How does the Paris Agreement affect single-use coffee cups?

Jane Merchant
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May 20, 2022
How does the Paris Agreement affect single-use coffee cups?

Seven years ago, nearly 200 countries committed to the Paris Climate Agreement: a treaty that aims to reduce the gas emissions that contribute to global warming.

Participating nations’ acknowledged human behaviour contributed to rising greenhouse gas emissions that were destabilising global climates. Furthermore, they agreed curbing environmental pollution would be essential to tackling the effects of climate change.

The global packaging industry makes up 5% of these emissions, which are generated from its manufacturing through to its disposal. In the specialty coffee industry, the largest contributor to this is single-use cups, as millions are produced and disposed of annually, with less than 1% being recycled.

Emission reductions have been insufficient despite collective efforts to adhere to the Paris Agreement. This means many nations are doubling down on their reduction efforts and adapting business models.

Discover how the Paris Agreement affects roasters and cafe owners, and how their choice of disposable cups can help combat climate change.

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How does the Paris Agreement impact businesses?

The Paris Agreement is the most significant global climate agreement to date, and was created to tackle climate change.

It requires participating countries to set targets or contribute financially to help prevent global temperatures from rising 2°C (3.6°F) above pre-industrial levels. Additionally, it aims for countries to eventually reach global net-zero emissions or carbon neutrality.

Each country must reassess their progress every five years, with the next assessment set to take place in 2023. The general consensus is that countries are not acting quickly enough to facilitate changes.

At the global COP26 summit in November 2021 many countries made bolder pledges and many committed to submitting their plans by the end of 2022. Some experts believe the best way to enact change is in smaller groups, and by sector.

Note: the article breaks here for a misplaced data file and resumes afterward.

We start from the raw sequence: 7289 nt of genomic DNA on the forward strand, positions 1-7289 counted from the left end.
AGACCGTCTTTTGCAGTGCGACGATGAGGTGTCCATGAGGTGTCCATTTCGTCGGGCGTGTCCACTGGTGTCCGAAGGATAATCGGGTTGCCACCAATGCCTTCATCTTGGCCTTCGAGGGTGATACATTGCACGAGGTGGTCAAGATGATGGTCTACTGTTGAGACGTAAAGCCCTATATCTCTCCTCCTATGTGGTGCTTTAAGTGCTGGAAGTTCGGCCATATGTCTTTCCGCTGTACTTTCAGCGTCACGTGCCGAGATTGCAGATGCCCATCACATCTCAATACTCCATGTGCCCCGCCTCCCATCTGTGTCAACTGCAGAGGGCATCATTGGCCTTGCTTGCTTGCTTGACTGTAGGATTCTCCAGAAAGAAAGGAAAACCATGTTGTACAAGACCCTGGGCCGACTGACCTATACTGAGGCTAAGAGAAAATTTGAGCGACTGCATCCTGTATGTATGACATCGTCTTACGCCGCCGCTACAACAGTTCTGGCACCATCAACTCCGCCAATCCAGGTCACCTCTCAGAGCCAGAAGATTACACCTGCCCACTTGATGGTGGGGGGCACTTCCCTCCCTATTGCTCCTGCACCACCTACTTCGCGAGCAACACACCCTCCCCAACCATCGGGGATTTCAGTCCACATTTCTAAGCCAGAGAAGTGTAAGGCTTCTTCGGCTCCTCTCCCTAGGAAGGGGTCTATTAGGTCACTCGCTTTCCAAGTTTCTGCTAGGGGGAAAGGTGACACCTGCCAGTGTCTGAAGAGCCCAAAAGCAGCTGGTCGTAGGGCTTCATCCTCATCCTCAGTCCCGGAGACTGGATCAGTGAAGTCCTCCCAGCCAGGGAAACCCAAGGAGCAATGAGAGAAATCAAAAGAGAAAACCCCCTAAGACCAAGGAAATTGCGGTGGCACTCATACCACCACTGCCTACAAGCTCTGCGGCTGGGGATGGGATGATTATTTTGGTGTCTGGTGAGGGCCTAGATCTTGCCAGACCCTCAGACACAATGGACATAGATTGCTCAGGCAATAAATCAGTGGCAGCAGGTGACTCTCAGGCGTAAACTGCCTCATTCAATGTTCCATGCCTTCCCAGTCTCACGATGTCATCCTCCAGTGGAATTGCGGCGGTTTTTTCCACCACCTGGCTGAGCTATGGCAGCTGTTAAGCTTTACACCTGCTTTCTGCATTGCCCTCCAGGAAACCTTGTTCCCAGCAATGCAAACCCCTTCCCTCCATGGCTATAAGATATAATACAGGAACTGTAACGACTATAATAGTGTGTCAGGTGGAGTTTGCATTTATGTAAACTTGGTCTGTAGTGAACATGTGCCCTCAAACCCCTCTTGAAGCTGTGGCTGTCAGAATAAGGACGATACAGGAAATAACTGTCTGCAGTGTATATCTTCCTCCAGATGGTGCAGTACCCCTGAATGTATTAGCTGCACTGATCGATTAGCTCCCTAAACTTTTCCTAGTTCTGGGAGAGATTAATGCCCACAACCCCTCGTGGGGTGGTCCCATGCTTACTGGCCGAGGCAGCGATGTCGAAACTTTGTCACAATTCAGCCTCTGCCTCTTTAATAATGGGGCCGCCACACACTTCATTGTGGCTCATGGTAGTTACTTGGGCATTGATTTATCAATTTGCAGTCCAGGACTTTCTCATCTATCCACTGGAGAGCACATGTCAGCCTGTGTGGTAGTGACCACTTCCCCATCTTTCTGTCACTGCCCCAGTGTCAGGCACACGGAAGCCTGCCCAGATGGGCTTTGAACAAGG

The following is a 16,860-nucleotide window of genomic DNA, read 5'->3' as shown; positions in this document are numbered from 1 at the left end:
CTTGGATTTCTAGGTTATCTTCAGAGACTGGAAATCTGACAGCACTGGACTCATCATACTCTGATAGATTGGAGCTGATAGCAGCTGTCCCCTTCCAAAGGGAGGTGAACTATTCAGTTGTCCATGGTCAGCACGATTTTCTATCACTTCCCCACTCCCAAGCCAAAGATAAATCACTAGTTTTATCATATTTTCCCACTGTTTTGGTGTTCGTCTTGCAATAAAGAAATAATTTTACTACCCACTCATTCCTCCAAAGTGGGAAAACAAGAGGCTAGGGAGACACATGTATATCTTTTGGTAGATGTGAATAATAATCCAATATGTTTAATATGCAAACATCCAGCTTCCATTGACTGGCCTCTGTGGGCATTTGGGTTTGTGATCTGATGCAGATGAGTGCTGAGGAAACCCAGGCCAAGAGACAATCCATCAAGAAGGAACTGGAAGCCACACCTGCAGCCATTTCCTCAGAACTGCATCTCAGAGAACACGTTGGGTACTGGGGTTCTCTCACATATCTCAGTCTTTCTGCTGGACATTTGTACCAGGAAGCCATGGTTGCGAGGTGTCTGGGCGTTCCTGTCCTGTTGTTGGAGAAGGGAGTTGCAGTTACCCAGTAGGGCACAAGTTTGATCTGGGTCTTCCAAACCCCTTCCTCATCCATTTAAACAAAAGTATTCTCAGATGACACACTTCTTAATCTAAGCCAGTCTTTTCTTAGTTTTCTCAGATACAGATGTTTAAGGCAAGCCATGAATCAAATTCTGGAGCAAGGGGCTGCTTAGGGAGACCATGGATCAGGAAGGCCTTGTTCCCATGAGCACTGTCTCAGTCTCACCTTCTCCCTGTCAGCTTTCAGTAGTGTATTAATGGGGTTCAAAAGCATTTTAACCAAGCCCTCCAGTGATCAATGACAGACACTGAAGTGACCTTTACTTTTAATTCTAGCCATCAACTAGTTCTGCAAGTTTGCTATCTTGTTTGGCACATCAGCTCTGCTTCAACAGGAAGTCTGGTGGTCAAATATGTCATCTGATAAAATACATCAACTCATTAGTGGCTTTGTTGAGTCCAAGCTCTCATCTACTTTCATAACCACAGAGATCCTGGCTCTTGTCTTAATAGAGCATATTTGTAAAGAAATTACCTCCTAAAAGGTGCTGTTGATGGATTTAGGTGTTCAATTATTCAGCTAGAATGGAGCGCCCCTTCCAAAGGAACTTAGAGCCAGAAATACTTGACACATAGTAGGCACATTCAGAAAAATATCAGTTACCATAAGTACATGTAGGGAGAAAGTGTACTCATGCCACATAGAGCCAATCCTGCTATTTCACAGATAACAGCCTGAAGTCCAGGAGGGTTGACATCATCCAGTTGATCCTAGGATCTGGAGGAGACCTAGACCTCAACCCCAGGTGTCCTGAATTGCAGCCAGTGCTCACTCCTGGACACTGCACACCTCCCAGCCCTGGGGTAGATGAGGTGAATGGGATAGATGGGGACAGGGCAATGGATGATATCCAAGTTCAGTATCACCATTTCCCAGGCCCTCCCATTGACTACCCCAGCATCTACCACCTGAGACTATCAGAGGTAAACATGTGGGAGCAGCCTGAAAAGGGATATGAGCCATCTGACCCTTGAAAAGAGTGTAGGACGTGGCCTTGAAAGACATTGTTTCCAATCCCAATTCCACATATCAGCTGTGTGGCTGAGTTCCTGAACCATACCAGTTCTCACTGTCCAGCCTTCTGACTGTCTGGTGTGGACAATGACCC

Notably, 2022 marked the first time private corporations and businesses were formally involved in these talks, as more companies realised they play a role in curbing emissions.

As a result, over 1,000 companies with global revenues exceeding $5 trillion signed a Call To Action. This urges governments to adopt policies that reverse nature loss, and compel businesses to act, protect, restore, and conserve nature.

Brown paper takeaway coffee cup sits on metal table with pastry on the streets of Paris.

How the Paris Agreement affects cafés

Due to their size and scale, major corporations contribute significantly to carbon emissions.

That said, smaller businesses such as roasters and cafés can help reduce emissions and many have already been affected by government decisions on a national level.

For instance, the UK government recently implemented a plastic packaging tax for businesses who manufacture or import these components.

As a result, an estimated six out of 10 businesses can expect to pay more for plastic packaging, with increases ranging from 34% to 75%.

To counter this price increase, many businesses are switching to alternative packaging materials. This is also an effective way to appeal to consumers who are realising the environmental impact of their packaging choices.

A 2022 survey shows more than half of Gen Z consumers aged between 10 and 25 are unlikely to make multiple purchases from a retailer whose packaging is not resourceful or sustainable.

Additionally, half of all participants claim to notice sustainability claims on packaging, with almost 80% stating they value the ability to recycle packaging locally.